California Senate Passes Legislation Allowing Pharmacies to Sell Sterile Syringes To Prevent Spread of HIV & Hepatitis C

Press Release May 27, 2010
Media Contact

Laura Thomas at 415-283-6366 or Tommy McDonald

California took a major step today towards preventing the spread of HIV and hepatitis C, as SB 1029 passed the California State Senate by a vote of 21 to 8. SB 1029, introduced by State Senator Leland Yee, will allow pharmacists statewide the discretion to sell up to 30 sterile syringes to an adult without prescription.

“Pharmacy syringe sales are a cost-effective public health strategy to stop transmission of hepatitis and HIV” said Laura Thomas, deputy state director for the Drug Policy Alliance. “The Senate did the right thing today, and we look forward to working with the Assembly and the Governor to make this bill a law. Sen. Yee recognized the importance of expanding pharmacy sales and took the lead on this issue.”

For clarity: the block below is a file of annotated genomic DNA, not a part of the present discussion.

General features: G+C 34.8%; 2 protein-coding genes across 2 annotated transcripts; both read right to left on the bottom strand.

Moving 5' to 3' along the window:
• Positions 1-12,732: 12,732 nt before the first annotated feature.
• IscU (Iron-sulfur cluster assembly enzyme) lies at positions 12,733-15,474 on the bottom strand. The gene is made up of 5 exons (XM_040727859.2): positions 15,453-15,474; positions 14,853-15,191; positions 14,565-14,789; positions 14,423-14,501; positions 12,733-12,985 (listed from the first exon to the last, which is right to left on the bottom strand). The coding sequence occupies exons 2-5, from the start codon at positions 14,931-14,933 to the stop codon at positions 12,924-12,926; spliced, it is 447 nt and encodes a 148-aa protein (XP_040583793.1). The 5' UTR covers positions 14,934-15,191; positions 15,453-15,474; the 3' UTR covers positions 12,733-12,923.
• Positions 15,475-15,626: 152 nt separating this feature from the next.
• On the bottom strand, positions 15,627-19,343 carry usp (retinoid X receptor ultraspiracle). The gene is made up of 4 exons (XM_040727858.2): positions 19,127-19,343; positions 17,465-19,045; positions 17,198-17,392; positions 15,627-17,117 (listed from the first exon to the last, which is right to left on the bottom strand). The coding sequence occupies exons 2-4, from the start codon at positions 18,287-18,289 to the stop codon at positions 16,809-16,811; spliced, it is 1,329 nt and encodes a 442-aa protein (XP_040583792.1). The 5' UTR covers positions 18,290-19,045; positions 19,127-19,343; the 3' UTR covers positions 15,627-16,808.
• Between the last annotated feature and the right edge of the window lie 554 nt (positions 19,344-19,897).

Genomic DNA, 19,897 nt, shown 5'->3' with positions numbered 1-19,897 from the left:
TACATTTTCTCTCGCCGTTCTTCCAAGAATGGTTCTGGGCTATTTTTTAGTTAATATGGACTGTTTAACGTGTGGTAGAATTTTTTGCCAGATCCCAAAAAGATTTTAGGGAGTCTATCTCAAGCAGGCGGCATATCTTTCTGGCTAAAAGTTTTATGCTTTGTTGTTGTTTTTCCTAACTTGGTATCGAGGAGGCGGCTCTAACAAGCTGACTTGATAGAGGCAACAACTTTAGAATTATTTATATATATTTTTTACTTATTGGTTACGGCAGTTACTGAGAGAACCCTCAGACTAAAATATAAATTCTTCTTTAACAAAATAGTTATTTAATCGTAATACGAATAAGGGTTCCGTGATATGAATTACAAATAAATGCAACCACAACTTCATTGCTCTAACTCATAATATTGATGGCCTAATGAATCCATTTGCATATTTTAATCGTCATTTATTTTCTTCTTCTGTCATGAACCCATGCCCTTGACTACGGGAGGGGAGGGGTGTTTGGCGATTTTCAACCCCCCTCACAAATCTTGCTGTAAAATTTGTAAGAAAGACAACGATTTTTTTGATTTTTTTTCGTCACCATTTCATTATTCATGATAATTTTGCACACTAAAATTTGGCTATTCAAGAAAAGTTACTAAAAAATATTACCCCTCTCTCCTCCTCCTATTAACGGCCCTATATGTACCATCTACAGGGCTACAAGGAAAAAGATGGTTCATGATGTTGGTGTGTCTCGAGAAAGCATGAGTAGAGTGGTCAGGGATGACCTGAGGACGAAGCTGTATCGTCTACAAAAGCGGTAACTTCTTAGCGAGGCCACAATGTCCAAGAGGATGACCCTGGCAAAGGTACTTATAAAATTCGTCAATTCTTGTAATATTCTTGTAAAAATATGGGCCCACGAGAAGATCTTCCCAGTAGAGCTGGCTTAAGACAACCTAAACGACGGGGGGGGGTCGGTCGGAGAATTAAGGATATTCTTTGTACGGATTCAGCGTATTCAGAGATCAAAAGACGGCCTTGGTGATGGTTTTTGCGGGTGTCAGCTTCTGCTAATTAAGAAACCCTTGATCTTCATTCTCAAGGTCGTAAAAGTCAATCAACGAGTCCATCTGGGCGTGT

California is one of only three states in the U.S. that still prohibits pharmacists from selling a syringe without a prescription from a physician. Most states amended their laws in light of evidence that limited access to sterile syringes led drug users to share used ones, and that sharing syringes can transmit HIV and viral hepatitis. Study after study have found that pharmacy sales reduce HIV and hepatitis rates without increasing drug use, crime, or unsafe disposal of syringes.

“We know that pharmacy syringe sales works and that syringe access saves lives,” said Meghan Ralston, harm reduction coordinator at the Drug Policy Alliance. “California needs this law and these programs.”

Governor Arnold Schwarzenegger signed legislation in 2004 to create a five-year pilot to evaluate the safety and efficacy of allowing adults to purchase and possess a limited number of syringes for personal use. The pilot sunsets the last day of 2010, and unless legislation is passed this year, pharmacies in Los Angeles County, the Bay Area and other parts of the state would have to stop selling syringes without a prescription.

A young woman holds a sign that says "End the Drug War."

Sign up for updates from DPA.